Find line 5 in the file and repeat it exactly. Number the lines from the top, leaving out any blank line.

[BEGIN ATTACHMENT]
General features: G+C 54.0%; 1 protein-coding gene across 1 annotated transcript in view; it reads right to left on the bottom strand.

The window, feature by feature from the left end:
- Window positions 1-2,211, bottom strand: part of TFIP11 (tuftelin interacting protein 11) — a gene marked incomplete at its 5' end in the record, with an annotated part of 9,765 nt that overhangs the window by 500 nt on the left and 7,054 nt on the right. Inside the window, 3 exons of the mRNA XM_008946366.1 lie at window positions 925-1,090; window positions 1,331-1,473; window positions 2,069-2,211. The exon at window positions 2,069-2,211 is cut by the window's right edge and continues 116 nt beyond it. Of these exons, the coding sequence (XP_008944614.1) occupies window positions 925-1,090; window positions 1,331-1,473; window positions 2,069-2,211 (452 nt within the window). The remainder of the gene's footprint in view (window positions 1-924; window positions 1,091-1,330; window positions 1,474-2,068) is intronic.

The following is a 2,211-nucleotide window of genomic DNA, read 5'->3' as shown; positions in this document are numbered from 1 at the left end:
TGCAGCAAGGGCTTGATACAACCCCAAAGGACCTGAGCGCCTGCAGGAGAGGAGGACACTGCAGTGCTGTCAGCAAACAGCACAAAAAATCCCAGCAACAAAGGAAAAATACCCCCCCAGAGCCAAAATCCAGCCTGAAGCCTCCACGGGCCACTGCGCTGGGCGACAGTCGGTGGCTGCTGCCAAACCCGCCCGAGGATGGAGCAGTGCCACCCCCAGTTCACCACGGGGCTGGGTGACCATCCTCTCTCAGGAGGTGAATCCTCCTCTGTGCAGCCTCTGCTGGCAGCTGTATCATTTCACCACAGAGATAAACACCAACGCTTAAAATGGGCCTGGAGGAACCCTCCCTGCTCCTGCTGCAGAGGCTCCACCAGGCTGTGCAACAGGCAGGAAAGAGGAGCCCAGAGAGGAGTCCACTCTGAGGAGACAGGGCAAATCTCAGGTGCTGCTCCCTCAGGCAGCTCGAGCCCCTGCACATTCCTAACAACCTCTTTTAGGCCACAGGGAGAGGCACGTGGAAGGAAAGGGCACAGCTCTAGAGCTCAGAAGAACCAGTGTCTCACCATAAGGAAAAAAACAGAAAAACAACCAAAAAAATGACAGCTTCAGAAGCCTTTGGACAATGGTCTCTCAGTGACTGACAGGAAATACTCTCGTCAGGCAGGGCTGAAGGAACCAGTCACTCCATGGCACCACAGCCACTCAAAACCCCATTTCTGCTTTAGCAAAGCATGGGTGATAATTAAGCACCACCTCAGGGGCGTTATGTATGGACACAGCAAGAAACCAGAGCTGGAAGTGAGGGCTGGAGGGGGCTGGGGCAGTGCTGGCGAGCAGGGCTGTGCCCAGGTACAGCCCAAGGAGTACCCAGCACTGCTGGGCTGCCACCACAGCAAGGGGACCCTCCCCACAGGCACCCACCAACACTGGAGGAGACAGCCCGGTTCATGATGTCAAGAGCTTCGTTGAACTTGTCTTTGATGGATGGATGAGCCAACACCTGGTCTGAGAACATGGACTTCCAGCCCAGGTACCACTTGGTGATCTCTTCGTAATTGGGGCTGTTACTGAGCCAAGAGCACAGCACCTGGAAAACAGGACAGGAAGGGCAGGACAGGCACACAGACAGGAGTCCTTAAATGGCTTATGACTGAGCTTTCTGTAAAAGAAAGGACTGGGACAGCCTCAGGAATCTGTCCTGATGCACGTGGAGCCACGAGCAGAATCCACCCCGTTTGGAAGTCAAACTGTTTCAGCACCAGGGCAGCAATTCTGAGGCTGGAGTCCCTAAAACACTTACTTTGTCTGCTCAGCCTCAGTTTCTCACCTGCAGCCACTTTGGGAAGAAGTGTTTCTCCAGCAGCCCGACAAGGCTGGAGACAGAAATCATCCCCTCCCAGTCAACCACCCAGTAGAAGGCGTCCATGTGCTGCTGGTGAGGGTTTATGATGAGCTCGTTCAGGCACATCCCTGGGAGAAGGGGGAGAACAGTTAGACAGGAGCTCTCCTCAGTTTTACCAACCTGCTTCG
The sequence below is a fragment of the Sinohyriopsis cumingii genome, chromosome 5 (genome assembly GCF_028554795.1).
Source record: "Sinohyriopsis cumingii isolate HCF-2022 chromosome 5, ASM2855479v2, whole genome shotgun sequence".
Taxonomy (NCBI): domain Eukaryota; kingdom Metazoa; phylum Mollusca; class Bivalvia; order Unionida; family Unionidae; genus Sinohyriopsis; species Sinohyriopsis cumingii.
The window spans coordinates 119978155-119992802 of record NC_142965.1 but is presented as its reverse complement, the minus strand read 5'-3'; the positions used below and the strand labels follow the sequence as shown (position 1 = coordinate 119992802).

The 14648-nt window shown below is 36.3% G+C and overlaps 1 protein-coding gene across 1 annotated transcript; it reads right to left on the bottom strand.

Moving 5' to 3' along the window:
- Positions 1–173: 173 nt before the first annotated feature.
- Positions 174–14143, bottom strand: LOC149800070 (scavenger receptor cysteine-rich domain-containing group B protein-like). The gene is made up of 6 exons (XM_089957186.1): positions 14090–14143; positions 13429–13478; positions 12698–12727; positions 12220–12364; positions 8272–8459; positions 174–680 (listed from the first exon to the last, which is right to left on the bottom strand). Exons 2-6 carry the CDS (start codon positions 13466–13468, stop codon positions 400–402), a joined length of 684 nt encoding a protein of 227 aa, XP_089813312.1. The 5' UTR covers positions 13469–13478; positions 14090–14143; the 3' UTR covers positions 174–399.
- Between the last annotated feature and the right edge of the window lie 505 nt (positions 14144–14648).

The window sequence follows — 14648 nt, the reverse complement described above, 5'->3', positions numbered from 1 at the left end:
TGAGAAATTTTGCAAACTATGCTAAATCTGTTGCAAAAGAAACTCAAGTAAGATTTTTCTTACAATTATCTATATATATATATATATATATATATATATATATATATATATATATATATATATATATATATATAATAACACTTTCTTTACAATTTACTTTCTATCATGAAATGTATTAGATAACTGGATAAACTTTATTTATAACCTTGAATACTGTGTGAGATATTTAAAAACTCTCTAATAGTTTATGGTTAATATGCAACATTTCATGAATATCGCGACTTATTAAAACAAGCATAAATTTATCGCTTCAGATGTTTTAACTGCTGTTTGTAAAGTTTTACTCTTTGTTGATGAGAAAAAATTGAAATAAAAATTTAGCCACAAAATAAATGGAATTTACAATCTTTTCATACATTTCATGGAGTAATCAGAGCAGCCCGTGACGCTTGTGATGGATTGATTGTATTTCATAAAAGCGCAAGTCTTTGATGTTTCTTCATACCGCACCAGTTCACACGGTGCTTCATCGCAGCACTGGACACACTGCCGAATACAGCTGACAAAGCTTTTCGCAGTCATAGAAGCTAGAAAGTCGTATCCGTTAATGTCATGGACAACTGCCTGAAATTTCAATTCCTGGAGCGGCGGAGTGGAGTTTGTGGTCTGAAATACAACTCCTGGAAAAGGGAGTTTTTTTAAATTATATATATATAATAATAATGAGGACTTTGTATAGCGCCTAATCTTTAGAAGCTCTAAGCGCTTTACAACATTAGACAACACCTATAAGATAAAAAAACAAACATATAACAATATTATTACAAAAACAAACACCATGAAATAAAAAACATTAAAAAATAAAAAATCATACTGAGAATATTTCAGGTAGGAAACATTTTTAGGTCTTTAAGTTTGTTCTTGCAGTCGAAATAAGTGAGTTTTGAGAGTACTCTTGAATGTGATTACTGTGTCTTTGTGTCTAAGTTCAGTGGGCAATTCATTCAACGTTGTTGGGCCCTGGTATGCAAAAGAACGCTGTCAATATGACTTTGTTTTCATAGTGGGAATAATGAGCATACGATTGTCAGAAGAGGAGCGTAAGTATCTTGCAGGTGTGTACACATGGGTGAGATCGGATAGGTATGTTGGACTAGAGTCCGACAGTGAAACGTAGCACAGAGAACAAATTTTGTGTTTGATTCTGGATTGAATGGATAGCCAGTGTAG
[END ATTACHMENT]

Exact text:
TGCAGCAAGGGCTTGATACAACCCCAAAGGACCTGAGCGCCTGCAGGAGAGGAGGACACTGCAGTGCTGTCAGCAAACAGCACAAAAAATCCCAGCAACAAAGGAAAAATACCCCCCCAGAGCCAAAATCCAGCCTGAAGCCTCCACGGGCCACTGCGCTGGGCGACAGTCGGTGGCTGCTGCCAAACCCGCCCGAGGATGGAGCAGTGCCACCCCCAGTTCACCACGGGGCTGGGTGACCATCCTCTCTCAGGAGGTGAATCCTCCTCTGTGCAGCCTCTGCTGGCAGCTGTATCATTTCACCACAGAGATAAACACCAACGCTTAAAATGGGCCTGGAGGAACCCTCCCTGCTCCTGCTGCAGAGGCTCCACCAGGCTGTGCAACAGGCAGGAAAGAGGAGCCCAGAGAGGAGTCCACTCTGAGGAGACAGGGCAAATCTCAGGTGCTGCTCCCTCAGGCAGCTCGAGCCCCTGCACATTCCTAACAACCTCTTTTAGGCCACAGGGAGAGGCACGTGGAAGGAAAGGGCACAGCTCTAGAGCTCAGAAGAACCAGTGTCTCACCATAAGGAAAAAAACAGAAAAACAACCAAAAAAATGACAGCTTCAGAAGCCTTTGGACAATGGTCTCTCAGTGACTGACAGGAAATACTCTCGTCAGGCAGGGCTGAAGGAACCAGTCACTCCATGGCACCACAGCCACTCAAAACCCCATTTCTGCTTTAGCAAAGCATGGGTGATAATTAAGCACCACCTCAGGGGCGTTATGTATGGACACAGCAAGAAACCAGAGCTGGAAGTGAGGGCTGGAGGGGGCTGGGGCAGTGCTGGCGAGCAGGGCTGTGCCCAGGTACAGCCCAAGGAGTACCCAGCACTGCTGGGCTGCCACCACAGCAAGGGGACCCTCCCCACAGGCACCCACCAACACTGGAGGAGACAGCCCGGTTCATGATGTCAAGAGCTTCGTTGAACTTGTCTTTGATGGATGGATGAGCCAACACCTGGTCTGAGAACATGGACTTCCAGCCCAGGTACCACTTGGTGATCTCTTCGTAATTGGGGCTGTTACTGAGCCAAGAGCACAGCACCTGGAAAACAGGACAGGAAGGGCAGGACAGGCACACAGACAGGAGTCCTTAAATGGCTTATGACTGAGCTTTCTGTAAAAGAAAGGACTGGGACAGCCTCAGGAATCTGTCCTGATGCACGTGGAGCCACGAGCAGAATCCACCCCGTTTGGAAGTCAAACTGTTTCAGCACCAGGGCAGCAATTCTGAGGCTGGAGTCCCTAAAACACTTACTTTGTCTGCTCAGCCTCAGTTTCTCACCTGCAGCCACTTTGGGAAGAAGTGTTTCTCCAGCAGCCCGACAAGGCTGGAGACAGAAATCATCCCCTCCCAGTCAACCACCCAGTAGAAGGCGTCCATGTGCTGCTGGTGAGGGTTTATGATGAGCTCGTTCAGGCACATCCCTGGGAGAAGGGGGAGAACAGTTAGACAGGAGCTCTCCTCAGTTTTACCAACCTGCTTCG